On that note, I'm all for these people to get a debt jubilee...  Right after I get handed $100k, no strings attached.  It's only fucking fair.

Blankenstein's picture


"On that note, I'm all for these people to get a debt jubilee...  Right after I get handed $100k, no strings attached.  It's only fucking fair."


AGuy's picture

"They make 100K+ and eleven years out they still have most of their debt unpaid? "

To get the +100K job, one usually must work in a very expensive area. Much of the income goes to pay for rent, food, commuting, and taxes. I recall reading that a person making $120K in the NYC area is not much better off than some one making $30K in a rural area. For instance a small one bedroom apartment in the NYC area is about $3K/month or $36K a year. Taxes are also crushing. For $120K salary, there is a 28% in Fed Taxes, 7.65% in FICA, 7% to 9% in State income taxes & perhaps a local income tax (city/county) that be between 0% and 3.8%. If we add all of the taxes up, the minimum is about 42% and the max is about 48%.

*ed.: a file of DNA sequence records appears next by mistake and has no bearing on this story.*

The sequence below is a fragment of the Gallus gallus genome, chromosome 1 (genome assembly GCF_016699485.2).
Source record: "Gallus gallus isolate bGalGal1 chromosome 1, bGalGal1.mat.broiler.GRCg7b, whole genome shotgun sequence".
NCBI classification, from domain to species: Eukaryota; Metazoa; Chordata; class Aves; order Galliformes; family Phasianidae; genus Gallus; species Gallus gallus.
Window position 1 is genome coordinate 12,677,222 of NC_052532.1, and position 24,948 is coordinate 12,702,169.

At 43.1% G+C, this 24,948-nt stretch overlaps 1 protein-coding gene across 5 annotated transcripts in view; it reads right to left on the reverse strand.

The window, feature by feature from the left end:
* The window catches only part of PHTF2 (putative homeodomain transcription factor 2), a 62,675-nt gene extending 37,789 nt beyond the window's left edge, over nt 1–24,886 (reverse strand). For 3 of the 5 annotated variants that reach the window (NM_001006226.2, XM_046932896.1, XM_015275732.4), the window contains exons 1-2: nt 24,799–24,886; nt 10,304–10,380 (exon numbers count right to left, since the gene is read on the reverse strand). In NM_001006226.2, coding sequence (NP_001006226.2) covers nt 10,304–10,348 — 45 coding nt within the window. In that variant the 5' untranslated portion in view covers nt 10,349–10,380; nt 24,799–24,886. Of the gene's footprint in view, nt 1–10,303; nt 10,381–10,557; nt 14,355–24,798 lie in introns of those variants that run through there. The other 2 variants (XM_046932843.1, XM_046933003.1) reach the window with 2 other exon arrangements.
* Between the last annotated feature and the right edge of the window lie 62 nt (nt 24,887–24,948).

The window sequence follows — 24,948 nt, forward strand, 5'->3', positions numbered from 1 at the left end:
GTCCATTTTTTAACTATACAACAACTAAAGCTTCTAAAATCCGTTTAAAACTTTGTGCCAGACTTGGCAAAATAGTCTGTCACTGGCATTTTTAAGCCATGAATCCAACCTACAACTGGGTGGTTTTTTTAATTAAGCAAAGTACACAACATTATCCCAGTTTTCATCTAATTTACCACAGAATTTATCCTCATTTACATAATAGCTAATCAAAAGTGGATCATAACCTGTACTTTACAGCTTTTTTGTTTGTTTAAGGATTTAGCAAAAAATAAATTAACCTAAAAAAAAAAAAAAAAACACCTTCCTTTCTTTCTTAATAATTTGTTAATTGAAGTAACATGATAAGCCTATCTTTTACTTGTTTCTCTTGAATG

gn28's picture

200k debt for a medical degree where you kill people with chemicals that have never been properly tested or proven to work and you wait till you're 40 to reak even vs zero debt from day 1, get a few top industry certifications with online exams and courses for 10k, work those 4-6 years to build up some experience + cash and spend 10k on a distance learning bachelors degree that allows you to save all your time, you can have a family because you're not under an insane amount of debt and renting a place allows you to move to where the better jobs are.... it should be a no brainer... WAKE UP!